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I am not a trained statistician but I am trying to improve on my own MBA thesis which was essentially regression analysis of the factors affecting opening cinema box-office in the UK.

I am now trying to look at the mix of marketing channels used by distributors, specifically TV, Press, Outdoor, Radio and Web. My thesis looked at the absolute levels of marketing spend in each channel, but I am now more interested in the combinational proportions of spend across the channels; (e.g., 35% TV, 25% Press, 25% Outdoor, 10% Radio and 5% Web) which of course sum to 100%. The idea is to try to determine an optimal mix under a range of scenarios of budgets opening dates and screen-counts.

I have read that Log-Ratio compositional regression analysis can get around the obvious cross-correlations of inputs that sum to a constant, but I do not know where to start. Can anyone please point me to a novice's guide to log-ratio analysis, especially one that doesn't baffle me with too many strange symbols without definitions, (although I have printed the symbols list from Wikipedia!).

I am very competent with MS.Excel, (although I would prefer not to have to write macros unless I have to), so basing the analysis in it would please me, (and I don't really have any money for expensive 3rd party software).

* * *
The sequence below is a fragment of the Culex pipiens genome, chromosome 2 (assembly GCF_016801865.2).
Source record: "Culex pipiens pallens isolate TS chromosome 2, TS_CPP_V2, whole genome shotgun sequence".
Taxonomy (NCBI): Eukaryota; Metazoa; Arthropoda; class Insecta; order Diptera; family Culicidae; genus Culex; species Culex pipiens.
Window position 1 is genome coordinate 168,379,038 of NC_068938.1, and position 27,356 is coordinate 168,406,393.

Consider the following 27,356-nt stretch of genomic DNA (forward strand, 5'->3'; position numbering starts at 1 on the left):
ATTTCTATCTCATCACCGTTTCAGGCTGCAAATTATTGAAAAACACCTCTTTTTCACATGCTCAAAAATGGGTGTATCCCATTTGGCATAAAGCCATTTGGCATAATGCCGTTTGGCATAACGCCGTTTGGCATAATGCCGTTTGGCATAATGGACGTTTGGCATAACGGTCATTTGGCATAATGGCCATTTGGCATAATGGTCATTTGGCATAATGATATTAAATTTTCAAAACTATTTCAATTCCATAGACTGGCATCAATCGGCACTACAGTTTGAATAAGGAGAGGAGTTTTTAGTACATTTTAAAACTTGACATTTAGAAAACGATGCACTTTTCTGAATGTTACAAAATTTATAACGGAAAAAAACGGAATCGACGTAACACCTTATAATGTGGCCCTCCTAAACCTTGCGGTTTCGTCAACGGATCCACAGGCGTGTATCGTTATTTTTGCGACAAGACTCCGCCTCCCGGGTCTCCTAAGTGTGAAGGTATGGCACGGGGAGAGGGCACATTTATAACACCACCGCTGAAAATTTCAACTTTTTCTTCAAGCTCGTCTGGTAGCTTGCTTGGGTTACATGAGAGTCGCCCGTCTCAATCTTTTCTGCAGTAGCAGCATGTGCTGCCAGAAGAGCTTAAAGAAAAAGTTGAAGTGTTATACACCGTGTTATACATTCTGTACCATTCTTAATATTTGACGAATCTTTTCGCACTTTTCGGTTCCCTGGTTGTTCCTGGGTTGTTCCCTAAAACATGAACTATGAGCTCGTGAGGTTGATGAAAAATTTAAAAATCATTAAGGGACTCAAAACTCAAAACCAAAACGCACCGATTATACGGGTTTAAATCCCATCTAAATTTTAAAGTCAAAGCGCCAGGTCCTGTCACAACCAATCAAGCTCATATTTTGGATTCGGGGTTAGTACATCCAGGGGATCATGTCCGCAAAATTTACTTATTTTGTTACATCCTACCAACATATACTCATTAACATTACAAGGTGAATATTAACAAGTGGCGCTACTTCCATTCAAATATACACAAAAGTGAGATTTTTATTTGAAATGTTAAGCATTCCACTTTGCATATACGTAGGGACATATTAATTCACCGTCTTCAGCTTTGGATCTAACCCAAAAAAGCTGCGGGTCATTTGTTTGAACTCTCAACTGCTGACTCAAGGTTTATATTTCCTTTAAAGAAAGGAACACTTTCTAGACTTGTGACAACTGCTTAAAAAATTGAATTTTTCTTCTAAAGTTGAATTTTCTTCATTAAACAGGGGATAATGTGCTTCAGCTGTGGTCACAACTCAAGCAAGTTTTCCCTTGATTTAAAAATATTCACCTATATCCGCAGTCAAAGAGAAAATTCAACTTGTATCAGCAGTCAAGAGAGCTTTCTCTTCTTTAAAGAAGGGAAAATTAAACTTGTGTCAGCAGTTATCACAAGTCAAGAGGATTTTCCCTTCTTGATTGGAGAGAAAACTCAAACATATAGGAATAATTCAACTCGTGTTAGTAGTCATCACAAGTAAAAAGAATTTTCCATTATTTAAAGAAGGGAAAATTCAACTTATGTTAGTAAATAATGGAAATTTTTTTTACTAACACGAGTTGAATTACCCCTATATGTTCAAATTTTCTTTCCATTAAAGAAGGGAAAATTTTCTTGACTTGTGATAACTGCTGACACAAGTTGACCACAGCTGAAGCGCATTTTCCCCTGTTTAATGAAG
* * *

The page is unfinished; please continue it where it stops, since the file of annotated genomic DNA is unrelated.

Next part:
Would anyone be able to kick-start me please?

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    $\begingroup$ I could certainly be wrong about this, but my impression is that logratio analysis or related techniques like Dirichlet distribution fitting are multivariate approaches used when the outcomes variables are proportions, e.g., fractions of the budget of municipalities spent on categories school, police, and etc. In your case, the explanatory variables sum to one and the outcome is revenue. Maybe you can point us to an example that's similar to the media mix model you have in mind? $\endgroup$ – Dimitriy V. Masterov Aug 29 '12 at 3:37
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    $\begingroup$ Take a look at the resources pointed on this question: stats.stackexchange.com/questions/35487/… $\endgroup$ – Zen Sep 1 '12 at 5:33

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